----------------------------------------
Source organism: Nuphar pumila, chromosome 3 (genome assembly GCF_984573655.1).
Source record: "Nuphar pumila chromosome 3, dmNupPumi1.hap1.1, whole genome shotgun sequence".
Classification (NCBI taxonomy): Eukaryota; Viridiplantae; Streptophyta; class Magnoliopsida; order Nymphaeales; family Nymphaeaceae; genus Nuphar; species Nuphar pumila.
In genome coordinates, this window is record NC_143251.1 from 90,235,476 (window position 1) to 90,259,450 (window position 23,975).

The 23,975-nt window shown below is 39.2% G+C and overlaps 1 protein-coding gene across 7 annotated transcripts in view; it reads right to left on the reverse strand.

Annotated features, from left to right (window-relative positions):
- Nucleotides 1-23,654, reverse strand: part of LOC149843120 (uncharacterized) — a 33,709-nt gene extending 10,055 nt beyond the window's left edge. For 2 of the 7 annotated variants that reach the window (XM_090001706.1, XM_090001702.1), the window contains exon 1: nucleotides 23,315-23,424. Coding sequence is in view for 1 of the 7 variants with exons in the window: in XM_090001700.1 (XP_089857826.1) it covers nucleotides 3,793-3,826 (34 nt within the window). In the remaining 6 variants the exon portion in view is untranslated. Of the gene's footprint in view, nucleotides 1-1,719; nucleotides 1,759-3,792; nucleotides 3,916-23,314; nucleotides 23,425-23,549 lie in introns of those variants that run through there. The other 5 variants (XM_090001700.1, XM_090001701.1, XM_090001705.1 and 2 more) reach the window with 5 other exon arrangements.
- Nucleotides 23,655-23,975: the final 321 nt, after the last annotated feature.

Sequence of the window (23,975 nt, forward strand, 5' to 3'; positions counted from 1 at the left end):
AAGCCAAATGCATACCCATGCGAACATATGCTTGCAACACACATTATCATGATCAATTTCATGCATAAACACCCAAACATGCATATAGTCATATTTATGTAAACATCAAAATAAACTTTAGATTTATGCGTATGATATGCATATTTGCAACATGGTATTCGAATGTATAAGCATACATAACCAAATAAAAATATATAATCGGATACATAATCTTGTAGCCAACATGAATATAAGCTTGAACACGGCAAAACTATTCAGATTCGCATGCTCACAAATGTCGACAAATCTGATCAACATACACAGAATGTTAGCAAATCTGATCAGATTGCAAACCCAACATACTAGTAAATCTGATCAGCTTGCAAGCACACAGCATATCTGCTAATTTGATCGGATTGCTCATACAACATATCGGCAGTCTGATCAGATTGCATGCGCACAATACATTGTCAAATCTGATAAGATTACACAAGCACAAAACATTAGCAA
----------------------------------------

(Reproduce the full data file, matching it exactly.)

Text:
Source organism: Nuphar pumila, chromosome 3 (genome assembly GCF_984573655.1).
Source record: "Nuphar pumila chromosome 3, dmNupPumi1.hap1.1, whole genome shotgun sequence".
Classification (NCBI taxonomy): Eukaryota; Viridiplantae; Streptophyta; class Magnoliopsida; order Nymphaeales; family Nymphaeaceae; genus Nuphar; species Nuphar pumila.
In genome coordinates, this window is record NC_143251.1 from 90,235,476 (window position 1) to 90,259,450 (window position 23,975).

The 23,975-nt window shown below is 39.2% G+C and overlaps 1 protein-coding gene across 7 annotated transcripts in view; it reads right to left on the reverse strand.

Annotated features, from left to right (window-relative positions):
- Nucleotides 1-23,654, reverse strand: part of LOC149843120 (uncharacterized) — a 33,709-nt gene extending 10,055 nt beyond the window's left edge. For 2 of the 7 annotated variants that reach the window (XM_090001706.1, XM_090001702.1), the window contains exon 1: nucleotides 23,315-23,424. Coding sequence is in view for 1 of the 7 variants with exons in the window: in XM_090001700.1 (XP_089857826.1) it covers nucleotides 3,793-3,826 (34 nt within the window). In the remaining 6 variants the exon portion in view is untranslated. Of the gene's footprint in view, nucleotides 1-1,719; nucleotides 1,759-3,792; nucleotides 3,916-23,314; nucleotides 23,425-23,549 lie in introns of those variants that run through there. The other 5 variants (XM_090001700.1, XM_090001701.1, XM_090001705.1 and 2 more) reach the window with 5 other exon arrangements.
- Nucleotides 23,655-23,975: the final 321 nt, after the last annotated feature.

Sequence of the window (23,975 nt, forward strand, 5' to 3'; positions counted from 1 at the left end):
AAGCCAAATGCATACCCATGCGAACATATGCTTGCAACACACATTATCATGATCAATTTCATGCATAAACACCCAAACATGCATATAGTCATATTTATGTAAACATCAAAATAAACTTTAGATTTATGCGTATGATATGCATATTTGCAACATGGTATTCGAATGTATAAGCATACATAACCAAATAAAAATATATAATCGGATACATAATCTTGTAGCCAACATGAATATAAGCTTGAACACGGCAAAACTATTCAGATTCGCATGCTCACAAATGTCGACAAATCTGATCAACATACACAGAATGTTAGCAAATCTGATCAGATTGCAAACCCAACATACTAGTAAATCTGATCAGCTTGCAAGCACACAGCATATCTGCTAATTTGATCGGATTGCTCATACAACATATCGGCAGTCTGATCAGATTGCATGCGCACAATACATTGTCAAATCTGATAAGATTACACAAGCACAAAACATTAGCAA